Allusions In The Handmaid's Tale

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The Handmaid 's Tale is one of Margaret Atwood most famous novels written during the spring of 1984, when the Berlin wall was still encircled. Atwood writes this book to create a dystopia, which most authors invision as the world’s fate. The Handmaid 's Tale effectively portrays the United States as a modern day totalitarian society of Gilead, which was depicted as perfect by using the book of Genesis. Although the authors’ ideas are inherently and completely fictional, several concepts throughout his book have common links to the past and present society which is the author herself calls a speculative fiction. Atwood integrates a totalitarian systems of the past, including the soviet system from deprivation, repression and terror which are…show more content…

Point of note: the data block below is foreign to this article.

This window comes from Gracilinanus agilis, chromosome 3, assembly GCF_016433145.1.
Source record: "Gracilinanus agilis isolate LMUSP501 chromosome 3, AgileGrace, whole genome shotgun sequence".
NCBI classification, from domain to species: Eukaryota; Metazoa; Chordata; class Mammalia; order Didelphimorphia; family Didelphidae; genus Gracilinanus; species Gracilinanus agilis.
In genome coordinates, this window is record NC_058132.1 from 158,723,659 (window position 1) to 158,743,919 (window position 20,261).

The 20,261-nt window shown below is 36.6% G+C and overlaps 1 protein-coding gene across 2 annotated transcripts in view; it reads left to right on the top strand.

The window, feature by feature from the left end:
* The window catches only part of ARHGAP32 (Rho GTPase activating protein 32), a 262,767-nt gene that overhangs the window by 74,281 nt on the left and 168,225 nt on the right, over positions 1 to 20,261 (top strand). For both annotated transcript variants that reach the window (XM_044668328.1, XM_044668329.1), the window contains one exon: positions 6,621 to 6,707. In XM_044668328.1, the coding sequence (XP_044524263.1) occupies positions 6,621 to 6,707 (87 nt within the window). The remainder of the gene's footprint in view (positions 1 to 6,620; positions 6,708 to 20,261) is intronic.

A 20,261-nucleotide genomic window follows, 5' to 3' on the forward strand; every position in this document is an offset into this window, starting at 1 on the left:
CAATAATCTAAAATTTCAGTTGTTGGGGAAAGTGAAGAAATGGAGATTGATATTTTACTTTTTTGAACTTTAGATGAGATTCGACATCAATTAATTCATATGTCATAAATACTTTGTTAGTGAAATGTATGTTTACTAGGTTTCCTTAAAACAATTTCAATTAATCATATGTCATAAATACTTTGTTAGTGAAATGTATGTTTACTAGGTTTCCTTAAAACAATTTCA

The novel has created a society in which the only two important beliefs in a society are the ability to procreate and a strict belief in God. As it it mentioned above, Gilead is depicted as perfect by using the book of Genesis. The Biblical society is not as right as the republic of Gilead, which Margaret Atwood has built, but it is very similar . The Handmaid 's tale holds several biblical allusions. The most important in a state of opinion would be. “It’s the usual story, the usual stories. God to Adam, God to Noah. Be fruitful, and multiply, and replenish the earth [...]. Give me children, or else I die. Am I in God’s stead, who bath withheld from the fruit of the womb? [..]and she shall bear upon my keens, that I may also have children of her.” (Atwood 88) This verse was read to the Handmaid 's everyday at breakfast and before the ceremony just to drill it in their minds, even though most of them know those were not the right textual evidence from the Bible. This appears in the Old testament, which complicated matters because it actually states that Jacob falls in love with Rachel on first sight, but is tricked by her family into wedding her older sister Leah instead. Another biblical allusion depicted would be the Angels, so they are called. But they were simply Guards. “Carried by two angels” (Atwood 91) They are most likely driven from “Archangels” who symbolize strength, protection, and guardianship. “The Angels stood outside in with their backs to us. They were objects of fear to us..”
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